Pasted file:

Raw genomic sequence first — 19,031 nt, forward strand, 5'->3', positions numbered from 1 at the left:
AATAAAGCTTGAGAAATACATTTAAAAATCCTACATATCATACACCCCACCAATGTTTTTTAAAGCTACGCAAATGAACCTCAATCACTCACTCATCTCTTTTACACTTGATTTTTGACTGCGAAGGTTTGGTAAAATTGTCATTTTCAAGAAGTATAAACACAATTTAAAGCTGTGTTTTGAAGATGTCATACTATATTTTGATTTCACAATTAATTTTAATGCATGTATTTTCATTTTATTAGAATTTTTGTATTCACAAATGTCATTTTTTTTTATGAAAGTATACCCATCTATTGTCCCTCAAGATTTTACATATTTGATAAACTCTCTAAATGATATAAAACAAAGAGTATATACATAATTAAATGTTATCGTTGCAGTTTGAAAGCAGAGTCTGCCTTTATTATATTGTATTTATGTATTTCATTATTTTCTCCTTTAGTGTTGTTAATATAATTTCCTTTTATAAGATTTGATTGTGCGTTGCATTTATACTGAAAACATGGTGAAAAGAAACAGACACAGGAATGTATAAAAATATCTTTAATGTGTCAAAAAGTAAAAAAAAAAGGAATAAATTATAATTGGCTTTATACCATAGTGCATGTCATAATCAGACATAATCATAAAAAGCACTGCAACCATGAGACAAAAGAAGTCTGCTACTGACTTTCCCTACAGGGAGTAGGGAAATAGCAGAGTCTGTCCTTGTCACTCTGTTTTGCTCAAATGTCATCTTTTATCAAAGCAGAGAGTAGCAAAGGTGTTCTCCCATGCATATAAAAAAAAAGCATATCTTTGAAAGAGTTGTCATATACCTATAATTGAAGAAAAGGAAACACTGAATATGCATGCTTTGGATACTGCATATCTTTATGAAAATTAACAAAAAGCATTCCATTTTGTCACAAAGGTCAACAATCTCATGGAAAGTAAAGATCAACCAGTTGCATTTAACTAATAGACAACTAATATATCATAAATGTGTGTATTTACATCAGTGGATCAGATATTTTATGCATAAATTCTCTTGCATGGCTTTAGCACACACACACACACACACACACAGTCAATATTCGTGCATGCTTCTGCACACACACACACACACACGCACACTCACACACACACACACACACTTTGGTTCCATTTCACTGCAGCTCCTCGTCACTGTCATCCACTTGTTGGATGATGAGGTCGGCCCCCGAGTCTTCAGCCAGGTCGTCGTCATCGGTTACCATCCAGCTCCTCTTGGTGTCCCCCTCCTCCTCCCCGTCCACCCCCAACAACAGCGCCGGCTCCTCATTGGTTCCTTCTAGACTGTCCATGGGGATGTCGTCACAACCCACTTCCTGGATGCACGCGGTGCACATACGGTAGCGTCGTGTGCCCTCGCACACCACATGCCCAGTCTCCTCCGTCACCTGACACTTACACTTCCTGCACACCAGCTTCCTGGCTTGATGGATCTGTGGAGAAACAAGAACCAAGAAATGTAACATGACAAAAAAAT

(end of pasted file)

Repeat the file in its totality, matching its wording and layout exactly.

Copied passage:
Raw genomic sequence first — 19,031 nt, forward strand, 5'->3', positions numbered from 1 at the left:
AATAAAGCTTGAGAAATACATTTAAAAATCCTACATATCATACACCCCACCAATGTTTTTTAAAGCTACGCAAATGAACCTCAATCACTCACTCATCTCTTTTACACTTGATTTTTGACTGCGAAGGTTTGGTAAAATTGTCATTTTCAAGAAGTATAAACACAATTTAAAGCTGTGTTTTGAAGATGTCATACTATATTTTGATTTCACAATTAATTTTAATGCATGTATTTTCATTTTATTAGAATTTTTGTATTCACAAATGTCATTTTTTTTTATGAAAGTATACCCATCTATTGTCCCTCAAGATTTTACATATTTGATAAACTCTCTAAATGATATAAAACAAAGAGTATATACATAATTAAATGTTATCGTTGCAGTTTGAAAGCAGAGTCTGCCTTTATTATATTGTATTTATGTATTTCATTATTTTCTCCTTTAGTGTTGTTAATATAATTTCCTTTTATAAGATTTGATTGTGCGTTGCATTTATACTGAAAACATGGTGAAAAGAAACAGACACAGGAATGTATAAAAATATCTTTAATGTGTCAAAAAGTAAAAAAAAAAGGAATAAATTATAATTGGCTTTATACCATAGTGCATGTCATAATCAGACATAATCATAAAAAGCACTGCAACCATGAGACAAAAGAAGTCTGCTACTGACTTTCCCTACAGGGAGTAGGGAAATAGCAGAGTCTGTCCTTGTCACTCTGTTTTGCTCAAATGTCATCTTTTATCAAAGCAGAGAGTAGCAAAGGTGTTCTCCCATGCATATAAAAAAAAAGCATATCTTTGAAAGAGTTGTCATATACCTATAATTGAAGAAAAGGAAACACTGAATATGCATGCTTTGGATACTGCATATCTTTATGAAAATTAACAAAAAGCATTCCATTTTGTCACAAAGGTCAACAATCTCATGGAAAGTAAAGATCAACCAGTTGCATTTAACTAATAGACAACTAATATATCATAAATGTGTGTATTTACATCAGTGGATCAGATATTTTATGCATAAATTCTCTTGCATGGCTTTAGCACACACACACACACACACACACAGTCAATATTCGTGCATGCTTCTGCACACACACACACACACACGCACACTCACACACACACACACACACTTTGGTTCCATTTCACTGCAGCTCCTCGTCACTGTCATCCACTTGTTGGATGATGAGGTCGGCCCCCGAGTCTTCAGCCAGGTCGTCGTCATCGGTTACCATCCAGCTCCTCTTGGTGTCCCCCTCCTCCTCCCCGTCCACCCCCAACAACAGCGCCGGCTCCTCATTGGTTCCTTCTAGACTGTCCATGGGGATGTCGTCACAACCCACTTCCTGGATGCACGCGGTGCACATACGGTAGCGTCGTGTGCCCTCGCACACCACATGCCCAGTCTCCTCCGTCACCTGACACTTACACTTCCTGCACACCAGCTTCCTGGCTTGATGGATCTGTGGAGAAACAAGAACCAAGAAATGTAACATGACAAAAAAAT